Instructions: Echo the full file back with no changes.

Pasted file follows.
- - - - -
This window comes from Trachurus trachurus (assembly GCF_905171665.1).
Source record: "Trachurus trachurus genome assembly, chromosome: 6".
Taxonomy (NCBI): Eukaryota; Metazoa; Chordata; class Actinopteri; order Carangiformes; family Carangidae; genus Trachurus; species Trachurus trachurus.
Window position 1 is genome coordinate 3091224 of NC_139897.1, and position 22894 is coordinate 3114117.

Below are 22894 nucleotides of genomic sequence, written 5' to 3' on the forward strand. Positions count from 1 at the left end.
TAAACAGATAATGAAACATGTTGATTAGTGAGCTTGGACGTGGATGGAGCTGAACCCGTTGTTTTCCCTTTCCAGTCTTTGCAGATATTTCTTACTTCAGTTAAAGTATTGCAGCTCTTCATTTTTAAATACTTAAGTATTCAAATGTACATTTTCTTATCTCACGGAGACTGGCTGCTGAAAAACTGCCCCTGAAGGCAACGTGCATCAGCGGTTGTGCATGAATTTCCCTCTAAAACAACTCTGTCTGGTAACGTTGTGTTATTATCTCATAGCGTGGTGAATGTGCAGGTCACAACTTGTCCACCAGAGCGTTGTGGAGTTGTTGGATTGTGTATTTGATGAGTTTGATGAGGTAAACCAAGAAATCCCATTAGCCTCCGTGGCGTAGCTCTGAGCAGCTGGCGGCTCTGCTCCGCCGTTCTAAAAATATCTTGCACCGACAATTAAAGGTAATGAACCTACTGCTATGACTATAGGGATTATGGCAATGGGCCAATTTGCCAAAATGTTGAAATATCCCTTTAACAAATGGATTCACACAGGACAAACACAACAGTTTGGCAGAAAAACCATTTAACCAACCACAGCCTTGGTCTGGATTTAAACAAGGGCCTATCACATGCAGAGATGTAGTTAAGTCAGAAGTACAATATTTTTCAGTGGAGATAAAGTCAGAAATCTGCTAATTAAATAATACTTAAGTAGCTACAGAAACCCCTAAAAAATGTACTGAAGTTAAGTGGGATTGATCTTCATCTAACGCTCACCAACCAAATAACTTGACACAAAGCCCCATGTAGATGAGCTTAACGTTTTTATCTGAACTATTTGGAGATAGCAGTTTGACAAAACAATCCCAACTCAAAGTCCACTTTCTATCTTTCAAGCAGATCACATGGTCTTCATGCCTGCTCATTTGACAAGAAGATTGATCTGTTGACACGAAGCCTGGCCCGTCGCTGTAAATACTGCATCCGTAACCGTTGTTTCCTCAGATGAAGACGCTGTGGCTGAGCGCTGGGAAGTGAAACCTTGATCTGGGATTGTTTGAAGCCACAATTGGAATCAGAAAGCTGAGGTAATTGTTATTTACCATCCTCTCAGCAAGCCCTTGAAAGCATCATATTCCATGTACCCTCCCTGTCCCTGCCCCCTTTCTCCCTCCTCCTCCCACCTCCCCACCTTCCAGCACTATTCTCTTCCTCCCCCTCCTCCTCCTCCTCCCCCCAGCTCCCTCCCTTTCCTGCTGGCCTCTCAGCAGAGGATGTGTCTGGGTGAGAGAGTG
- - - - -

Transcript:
This window comes from Trachurus trachurus (assembly GCF_905171665.1).
Source record: "Trachurus trachurus genome assembly, chromosome: 6".
Taxonomy (NCBI): Eukaryota; Metazoa; Chordata; class Actinopteri; order Carangiformes; family Carangidae; genus Trachurus; species Trachurus trachurus.
Window position 1 is genome coordinate 3091224 of NC_139897.1, and position 22894 is coordinate 3114117.

Below are 22894 nucleotides of genomic sequence, written 5' to 3' on the forward strand. Positions count from 1 at the left end.
TAAACAGATAATGAAACATGTTGATTAGTGAGCTTGGACGTGGATGGAGCTGAACCCGTTGTTTTCCCTTTCCAGTCTTTGCAGATATTTCTTACTTCAGTTAAAGTATTGCAGCTCTTCATTTTTAAATACTTAAGTATTCAAATGTACATTTTCTTATCTCACGGAGACTGGCTGCTGAAAAACTGCCCCTGAAGGCAACGTGCATCAGCGGTTGTGCATGAATTTCCCTCTAAAACAACTCTGTCTGGTAACGTTGTGTTATTATCTCATAGCGTGGTGAATGTGCAGGTCACAACTTGTCCACCAGAGCGTTGTGGAGTTGTTGGATTGTGTATTTGATGAGTTTGATGAGGTAAACCAAGAAATCCCATTAGCCTCCGTGGCGTAGCTCTGAGCAGCTGGCGGCTCTGCTCCGCCGTTCTAAAAATATCTTGCACCGACAATTAAAGGTAATGAACCTACTGCTATGACTATAGGGATTATGGCAATGGGCCAATTTGCCAAAATGTTGAAATATCCCTTTAACAAATGGATTCACACAGGACAAACACAACAGTTTGGCAGAAAAACCATTTAACCAACCACAGCCTTGGTCTGGATTTAAACAAGGGCCTATCACATGCAGAGATGTAGTTAAGTCAGAAGTACAATATTTTTCAGTGGAGATAAAGTCAGAAATCTGCTAATTAAATAATACTTAAGTAGCTACAGAAACCCCTAAAAAATGTACTGAAGTTAAGTGGGATTGATCTTCATCTAACGCTCACCAACCAAATAACTTGACACAAAGCCCCATGTAGATGAGCTTAACGTTTTTATCTGAACTATTTGGAGATAGCAGTTTGACAAAACAATCCCAACTCAAAGTCCACTTTCTATCTTTCAAGCAGATCACATGGTCTTCATGCCTGCTCATTTGACAAGAAGATTGATCTGTTGACACGAAGCCTGGCCCGTCGCTGTAAATACTGCATCCGTAACCGTTGTTTCCTCAGATGAAGACGCTGTGGCTGAGCGCTGGGAAGTGAAACCTTGATCTGGGATTGTTTGAAGCCACAATTGGAATCAGAAAGCTGAGGTAATTGTTATTTACCATCCTCTCAGCAAGCCCTTGAAAGCATCATATTCCATGTACCCTCCCTGTCCCTGCCCCCTTTCTCCCTCCTCCTCCCACCTCCCCACCTTCCAGCACTATTCTCTTCCTCCCCCTCCTCCTCCTCCTCCCCCCAGCTCCCTCCCTTTCCTGCTGGCCTCTCAGCAGAGGATGTGTCTGGGTGAGAGAGTG